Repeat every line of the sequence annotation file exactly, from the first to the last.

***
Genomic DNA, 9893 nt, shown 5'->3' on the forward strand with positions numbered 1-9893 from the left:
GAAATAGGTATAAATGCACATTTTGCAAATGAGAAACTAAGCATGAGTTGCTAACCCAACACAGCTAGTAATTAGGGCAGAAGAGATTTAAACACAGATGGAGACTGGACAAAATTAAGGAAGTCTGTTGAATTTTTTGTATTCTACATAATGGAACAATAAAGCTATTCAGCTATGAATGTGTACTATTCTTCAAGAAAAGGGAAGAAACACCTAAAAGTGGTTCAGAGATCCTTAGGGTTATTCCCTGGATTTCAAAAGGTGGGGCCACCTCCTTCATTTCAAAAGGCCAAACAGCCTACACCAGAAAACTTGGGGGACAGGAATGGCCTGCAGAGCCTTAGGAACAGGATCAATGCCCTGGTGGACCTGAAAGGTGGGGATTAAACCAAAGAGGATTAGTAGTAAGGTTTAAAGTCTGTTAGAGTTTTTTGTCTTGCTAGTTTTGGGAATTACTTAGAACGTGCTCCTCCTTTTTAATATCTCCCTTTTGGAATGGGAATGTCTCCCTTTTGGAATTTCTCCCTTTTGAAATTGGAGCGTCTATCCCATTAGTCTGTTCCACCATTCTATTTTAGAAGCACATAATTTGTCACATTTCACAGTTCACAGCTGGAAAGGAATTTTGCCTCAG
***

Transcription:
Genomic DNA, 9893 nt, shown 5'->3' on the forward strand with positions numbered 1-9893 from the left:
GAAATAGGTATAAATGCACATTTTGCAAATGAGAAACTAAGCATGAGTTGCTAACCCAACACAGCTAGTAATTAGGGCAGAAGAGATTTAAACACAGATGGAGACTGGACAAAATTAAGGAAGTCTGTTGAATTTTTTGTATTCTACATAATGGAACAATAAAGCTATTCAGCTATGAATGTGTACTATTCTTCAAGAAAAGGGAAGAAACACCTAAAAGTGGTTCAGAGATCCTTAGGGTTATTCCCTGGATTTCAAAAGGTGGGGCCACCTCCTTCATTTCAAAAGGCCAAACAGCCTACACCAGAAAACTTGGGGGACAGGAATGGCCTGCAGAGCCTTAGGAACAGGATCAATGCCCTGGTGGACCTGAAAGGTGGGGATTAAACCAAAGAGGATTAGTAGTAAGGTTTAAAGTCTGTTAGAGTTTTTTGTCTTGCTAGTTTTGGGAATTACTTAGAACGTGCTCCTCCTTTTTAATATCTCCCTTTTGGAATGGGAATGTCTCCCTTTTGGAATTTCTCCCTTTTGAAATTGGAGCGTCTATCCCATTAGTCTGTTCCACCATTCTATTTTAGAAGCACATAATTTGTCACATTTCACAGTTCACAGCTGGAAAGGAATTTTGCCTCAG